How to Calm Your Reactive Dog. What It Is & How To Fix It

In the video above you’ll meet Penny who is a shelter dog. She is very reactive when people approach her kennel which is making it difficult for her to get adopted as she barks as people pass by. Rocky goes through some techniques that help calm Penny’s reactivity, in the video.

If you have ever seen a dog barking, lunging, or growling at another dog, person, or object, you might have witnessed dog reactivity. Dog reactivity is a common behavior issue that can cause stress and frustration for both dogs and their owners. But what is dog reactivity, what causes it, and how can it be managed or improved? In this article, we will dive deeper into the concept of dog reactivity, exploring its possible triggers, signs, and solutions. We will also provide some tips for potential adopters who might encounter reactive dogs in shelters or rescues.

What is Dog Reactivity?

How to Calm Your Reactive Dog

Dog reactivity is a term that describes a dog’s overreaction to a certain stimulus, such as another dog, person, or object. Reactive dogs may display behaviors such as barking, lunging, growling, snarling, or snapping when they see or hear something that triggers them. These behaviors are often driven by fear, anxiety, frustration, or excitement, and are not necessarily signs of aggression. Reactive dogs may not intend to harm anyone, but they are trying to communicate their discomfort or arousal in an inappropriate way.

What Causes Dog Reactivity?

There is no single cause of dog reactivity. It can be influenced by a variety of factors, such as genetics, early socialization, training, environment, health, and history. Some dogs may be more prone to reactivity due to their breed, temperament, or personality. Some dogs may develop reactivity due to lack of exposure to different stimuli during their critical socialization period (between 3 and 14 weeks of age). Some dogs may learn to be reactive due to negative experiences with other dogs or people, such as being attacked, bullied, or punished. Some dogs may become reactive due to medical issues that cause pain or discomfort. Some dogs may exhibit reactivity due to boredom, stress, or lack of exercise.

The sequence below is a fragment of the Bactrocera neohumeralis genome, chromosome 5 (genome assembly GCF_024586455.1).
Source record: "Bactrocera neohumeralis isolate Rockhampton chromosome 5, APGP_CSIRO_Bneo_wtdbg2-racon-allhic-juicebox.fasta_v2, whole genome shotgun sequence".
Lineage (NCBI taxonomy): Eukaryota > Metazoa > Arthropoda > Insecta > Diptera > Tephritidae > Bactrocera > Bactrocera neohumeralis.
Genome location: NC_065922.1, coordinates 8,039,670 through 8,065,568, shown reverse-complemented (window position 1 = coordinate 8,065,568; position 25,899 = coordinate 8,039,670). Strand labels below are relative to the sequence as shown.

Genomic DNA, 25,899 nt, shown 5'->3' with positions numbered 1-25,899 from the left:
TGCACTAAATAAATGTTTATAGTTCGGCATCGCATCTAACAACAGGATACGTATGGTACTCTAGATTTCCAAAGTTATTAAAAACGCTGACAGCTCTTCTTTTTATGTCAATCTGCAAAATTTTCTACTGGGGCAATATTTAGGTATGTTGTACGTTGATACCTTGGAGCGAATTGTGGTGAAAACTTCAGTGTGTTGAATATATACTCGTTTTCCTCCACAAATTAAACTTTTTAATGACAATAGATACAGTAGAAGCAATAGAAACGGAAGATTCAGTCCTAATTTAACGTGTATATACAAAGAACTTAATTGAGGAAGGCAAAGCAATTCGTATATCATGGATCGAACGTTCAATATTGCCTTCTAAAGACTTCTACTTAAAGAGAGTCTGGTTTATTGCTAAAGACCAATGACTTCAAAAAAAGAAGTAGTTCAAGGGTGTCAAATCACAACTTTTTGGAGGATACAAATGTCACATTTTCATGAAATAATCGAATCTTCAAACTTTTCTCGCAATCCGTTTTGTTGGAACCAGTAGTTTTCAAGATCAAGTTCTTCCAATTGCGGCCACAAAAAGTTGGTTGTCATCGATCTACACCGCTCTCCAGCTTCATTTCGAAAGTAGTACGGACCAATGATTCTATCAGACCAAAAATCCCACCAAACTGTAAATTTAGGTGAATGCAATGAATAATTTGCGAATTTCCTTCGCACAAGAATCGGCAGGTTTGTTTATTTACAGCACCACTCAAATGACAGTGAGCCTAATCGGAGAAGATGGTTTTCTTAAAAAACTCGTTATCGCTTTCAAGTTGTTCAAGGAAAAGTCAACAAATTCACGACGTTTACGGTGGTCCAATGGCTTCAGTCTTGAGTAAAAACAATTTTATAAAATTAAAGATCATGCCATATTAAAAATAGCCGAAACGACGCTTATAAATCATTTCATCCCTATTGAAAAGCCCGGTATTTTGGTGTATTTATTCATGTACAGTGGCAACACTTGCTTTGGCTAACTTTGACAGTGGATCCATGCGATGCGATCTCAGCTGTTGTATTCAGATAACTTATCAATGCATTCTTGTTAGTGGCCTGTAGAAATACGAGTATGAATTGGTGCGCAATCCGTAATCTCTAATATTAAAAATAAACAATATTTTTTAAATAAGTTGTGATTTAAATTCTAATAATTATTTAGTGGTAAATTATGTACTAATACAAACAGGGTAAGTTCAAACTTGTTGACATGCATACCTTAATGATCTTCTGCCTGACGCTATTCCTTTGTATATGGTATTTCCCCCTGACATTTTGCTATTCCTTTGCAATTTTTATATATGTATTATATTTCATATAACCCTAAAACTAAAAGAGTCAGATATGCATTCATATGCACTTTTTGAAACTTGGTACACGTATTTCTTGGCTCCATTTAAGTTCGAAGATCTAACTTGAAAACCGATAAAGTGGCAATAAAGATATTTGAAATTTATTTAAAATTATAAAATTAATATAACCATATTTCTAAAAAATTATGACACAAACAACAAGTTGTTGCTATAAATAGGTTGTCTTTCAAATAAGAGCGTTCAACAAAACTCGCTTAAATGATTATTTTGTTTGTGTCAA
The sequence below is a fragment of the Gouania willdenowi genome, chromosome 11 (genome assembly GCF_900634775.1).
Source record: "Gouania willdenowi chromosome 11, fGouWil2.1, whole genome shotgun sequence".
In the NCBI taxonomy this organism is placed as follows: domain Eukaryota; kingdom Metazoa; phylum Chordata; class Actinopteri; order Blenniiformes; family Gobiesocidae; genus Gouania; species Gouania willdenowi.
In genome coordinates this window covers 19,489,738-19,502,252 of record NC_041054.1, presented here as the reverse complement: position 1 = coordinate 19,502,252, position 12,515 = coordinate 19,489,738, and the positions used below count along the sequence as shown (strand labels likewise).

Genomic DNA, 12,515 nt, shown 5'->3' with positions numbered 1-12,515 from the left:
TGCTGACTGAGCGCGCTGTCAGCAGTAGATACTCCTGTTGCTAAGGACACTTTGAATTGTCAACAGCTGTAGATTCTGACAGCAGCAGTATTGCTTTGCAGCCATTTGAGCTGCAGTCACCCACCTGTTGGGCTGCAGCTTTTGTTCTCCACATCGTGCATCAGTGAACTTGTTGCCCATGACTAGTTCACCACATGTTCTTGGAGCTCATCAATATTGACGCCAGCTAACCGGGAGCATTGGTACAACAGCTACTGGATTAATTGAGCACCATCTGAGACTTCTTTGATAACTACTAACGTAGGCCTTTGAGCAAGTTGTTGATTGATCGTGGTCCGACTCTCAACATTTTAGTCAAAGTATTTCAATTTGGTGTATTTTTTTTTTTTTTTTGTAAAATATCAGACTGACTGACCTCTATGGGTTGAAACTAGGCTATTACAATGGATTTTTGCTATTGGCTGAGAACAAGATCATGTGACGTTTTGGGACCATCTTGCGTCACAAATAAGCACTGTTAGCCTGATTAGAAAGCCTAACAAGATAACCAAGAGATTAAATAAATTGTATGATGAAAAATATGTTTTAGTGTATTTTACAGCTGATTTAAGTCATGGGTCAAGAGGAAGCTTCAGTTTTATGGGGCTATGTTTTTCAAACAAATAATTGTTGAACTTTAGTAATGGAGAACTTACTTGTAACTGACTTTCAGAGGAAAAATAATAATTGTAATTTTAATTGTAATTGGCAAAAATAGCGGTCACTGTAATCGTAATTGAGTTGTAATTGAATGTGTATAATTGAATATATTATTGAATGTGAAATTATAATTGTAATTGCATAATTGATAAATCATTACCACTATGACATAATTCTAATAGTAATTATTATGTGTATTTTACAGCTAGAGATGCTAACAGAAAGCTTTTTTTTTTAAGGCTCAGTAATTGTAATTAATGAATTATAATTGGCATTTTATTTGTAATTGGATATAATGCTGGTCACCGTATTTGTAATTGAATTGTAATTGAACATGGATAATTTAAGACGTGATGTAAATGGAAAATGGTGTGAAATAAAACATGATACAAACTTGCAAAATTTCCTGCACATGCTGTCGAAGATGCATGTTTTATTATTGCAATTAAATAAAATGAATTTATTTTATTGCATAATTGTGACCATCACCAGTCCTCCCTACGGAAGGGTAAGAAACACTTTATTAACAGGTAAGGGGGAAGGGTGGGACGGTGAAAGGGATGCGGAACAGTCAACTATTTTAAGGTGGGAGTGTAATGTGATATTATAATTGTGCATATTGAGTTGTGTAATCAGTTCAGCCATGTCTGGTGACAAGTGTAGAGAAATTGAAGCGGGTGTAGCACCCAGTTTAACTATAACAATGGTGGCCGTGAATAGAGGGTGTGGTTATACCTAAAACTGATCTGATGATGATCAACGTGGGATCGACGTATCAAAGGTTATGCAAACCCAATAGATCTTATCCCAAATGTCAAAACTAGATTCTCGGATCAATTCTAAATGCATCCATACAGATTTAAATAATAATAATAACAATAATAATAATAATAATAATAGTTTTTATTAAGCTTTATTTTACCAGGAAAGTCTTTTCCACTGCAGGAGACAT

Tips for Potential Adopters

If you are thinking of adopting a dog from a shelter or rescue, you might encounter some dogs that are reactive. This does not mean that they are bad dogs or that they cannot be adopted. It just means that they need some extra care and attention to help them adjust to their new home and life. Here are some tips from Rocky Kanaka, a pet rescue advocate and expert on helping reactive dogs:

It’s important to adopt a dog that fits into your lifestyle and abilities. You will be happier and chances of the dog being returned to the shelter are lower

Rocky Kanaka, Pet Rescue Advocate
How to Calm Your Reactive Dog
  • Do your research before adopting a reactive dog especially if you are a new pet parent. Learn as much as you can about the dog’s background, personality, behavior issues, and needs. Ask the shelter staff or foster parents about the dog’s triggers, thresholds, and coping skills. Find out what kind of training or behavior modification the dog has received or needs. “It’s important to adopt a dog that fits into your lifestyle and abilities. You will be happier and chances of the dog being returned to the shelter are lower.”
  • Be realistic about your expectations and abilities. Adopting a reactive dog is not for everyone. It requires a lot of commitment, patience, time, and resources. You need to be prepared to deal with the challenges and frustrations that come with helping a reactive dog. You also need to be able to provide a safe and comfortable environment for your dog, as well as adequate exercise, mental stimulation, and socialization.
  • Seek professional help after adopting a reactive dog. Even if the dog has received some training or behavior modification before adoption, it is important to continue working with a qualified trainer or behaviorist after adoption. This will help you and your dog establish a strong bond and a consistent routine, as well as address any issues that may arise during the transition period.